More HL90s! While we normally run the other way from rats, mosquitoes, and cockroaches, Sam Dolbee has us reconsidering with his class, “A Global History of Pests” (at least when it comes to learning about them!).
So we’ve got to know. What made you want to teach a class about pests?
When I lived in New York and spent a lot of time waiting at subway stations, I could never stop myself from watching the rats crawling along the tracks…even though I’m terrified of rats! I’m generally spared from this dilemma now, though not always (i.e., have you ever looked closely at the planters in Porter Square?). So that strange mix of fear, intimacy, and infrastructural connection is one reason I find thinking about pests compelling. And another is the richness of what pests can tell us about the world. Part of what’s disconcerting about them is how they repurpose the human world in unexpected ways, with impacts both mundane and momentous. Pests can reflect economic organization, and they often amplify structural inequality and racism (as do the sometimes carcinogenic pesticides aimed at them). Pests also operate as a powerful symbol, used both to protest these dynamics and, sometimes, to denigrate others. In the process, they bring together histories of capitalism, environmental history, history of medicine, and history of science in compelling ways. And just like my experience on the subway platform, once you start seeing them, it’s hard not to keep looking for their traces. Whether DDT in Fanon or vampiric figures in Marx, you notice the resonance of pesticides and pests almost everywhere.
Tell us something weird about pests!
You can fight pests and also be fashionable, at least according to this community clean-up flier from Milwaukee (circa 1970) featuring a bell-bottomed figure pitching in to make the neighborhood less hospitable to rodents.
Do you have any assignments you’re excited about?
One assignment I’m excited about is for students to look for evidence of pests or pesticides in their daily lives, and write about them in relation to the broader structural perspectives brought up in class. Here, for example, is a photo I took while on a research trip in Paris of a pesticide-selling store whose distinctive design stood out quite conspicuously from surrounding staid apartment buildings. The shop sold various means of killing pigeons, rats, mice, cockroaches, slugs, and, yes, snails (escargots), as well as repellents for dogs, cats, moles, weasels, and wild boars. The range of creatures targeted opens up questions about how cities or other human infrastructures create spaces for other life forms to flourish outside of human control. Meanwhile the products being marketed to kill the pests or keep them away invite questions about what impact these substances might have on humans.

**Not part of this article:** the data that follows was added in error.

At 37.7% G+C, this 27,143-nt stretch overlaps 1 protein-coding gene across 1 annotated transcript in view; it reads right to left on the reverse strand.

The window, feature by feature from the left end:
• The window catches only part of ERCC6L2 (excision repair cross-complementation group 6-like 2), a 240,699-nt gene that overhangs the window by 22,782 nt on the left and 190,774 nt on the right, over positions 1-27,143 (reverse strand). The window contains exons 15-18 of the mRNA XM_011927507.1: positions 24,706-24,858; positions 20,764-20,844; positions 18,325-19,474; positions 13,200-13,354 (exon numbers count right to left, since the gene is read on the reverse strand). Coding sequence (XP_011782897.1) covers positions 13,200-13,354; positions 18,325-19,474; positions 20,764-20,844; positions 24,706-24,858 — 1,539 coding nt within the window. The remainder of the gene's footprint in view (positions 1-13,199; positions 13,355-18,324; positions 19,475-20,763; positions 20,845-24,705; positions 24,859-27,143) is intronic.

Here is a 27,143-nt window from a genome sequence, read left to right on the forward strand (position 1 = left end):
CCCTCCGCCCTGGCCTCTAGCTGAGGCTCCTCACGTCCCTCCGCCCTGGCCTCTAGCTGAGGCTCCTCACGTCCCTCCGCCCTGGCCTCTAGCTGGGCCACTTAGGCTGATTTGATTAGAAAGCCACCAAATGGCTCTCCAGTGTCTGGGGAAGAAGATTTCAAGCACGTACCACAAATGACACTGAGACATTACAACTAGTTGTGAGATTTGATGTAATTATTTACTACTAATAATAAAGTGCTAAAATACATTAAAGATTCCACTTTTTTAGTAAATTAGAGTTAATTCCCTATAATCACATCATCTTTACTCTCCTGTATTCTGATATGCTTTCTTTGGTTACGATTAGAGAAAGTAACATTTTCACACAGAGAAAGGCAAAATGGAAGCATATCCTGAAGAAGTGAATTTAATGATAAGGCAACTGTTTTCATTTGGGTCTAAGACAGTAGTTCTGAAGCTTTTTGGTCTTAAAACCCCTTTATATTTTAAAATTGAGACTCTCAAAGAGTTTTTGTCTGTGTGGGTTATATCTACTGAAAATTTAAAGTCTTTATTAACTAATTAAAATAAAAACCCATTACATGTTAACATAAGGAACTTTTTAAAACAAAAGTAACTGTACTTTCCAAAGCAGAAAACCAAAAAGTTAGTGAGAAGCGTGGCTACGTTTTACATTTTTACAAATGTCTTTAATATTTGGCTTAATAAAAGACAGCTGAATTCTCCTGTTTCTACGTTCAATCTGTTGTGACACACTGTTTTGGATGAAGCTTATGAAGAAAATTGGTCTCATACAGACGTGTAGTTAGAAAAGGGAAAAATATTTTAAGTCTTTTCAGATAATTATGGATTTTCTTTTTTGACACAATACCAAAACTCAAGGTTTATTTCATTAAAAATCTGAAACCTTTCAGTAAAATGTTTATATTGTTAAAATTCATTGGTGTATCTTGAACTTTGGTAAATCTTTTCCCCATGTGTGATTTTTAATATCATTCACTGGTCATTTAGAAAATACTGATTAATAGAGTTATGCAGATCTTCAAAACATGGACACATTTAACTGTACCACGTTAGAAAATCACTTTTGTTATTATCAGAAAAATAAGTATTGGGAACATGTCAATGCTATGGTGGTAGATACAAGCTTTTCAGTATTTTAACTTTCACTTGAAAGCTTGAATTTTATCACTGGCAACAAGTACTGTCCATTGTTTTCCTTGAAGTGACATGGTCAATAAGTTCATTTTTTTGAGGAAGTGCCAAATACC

What can the class help students understand about the present?
This is not a class about the pandemic, but it does address a number of historical themes connected to it, including questions like: How do small, sometimes unseen forces shape people’s lives? How do new scientific understandings shape the definition and management of threats? And how does all of this get refracted through social inequality and difference?
For more information, you can check out the course’s Canvas site, where there is a copy of the syllabus and readings, as well as a link for a Zoom information session on the course set to meet on August 19 at 6pm. You can also email Sam with any questions.
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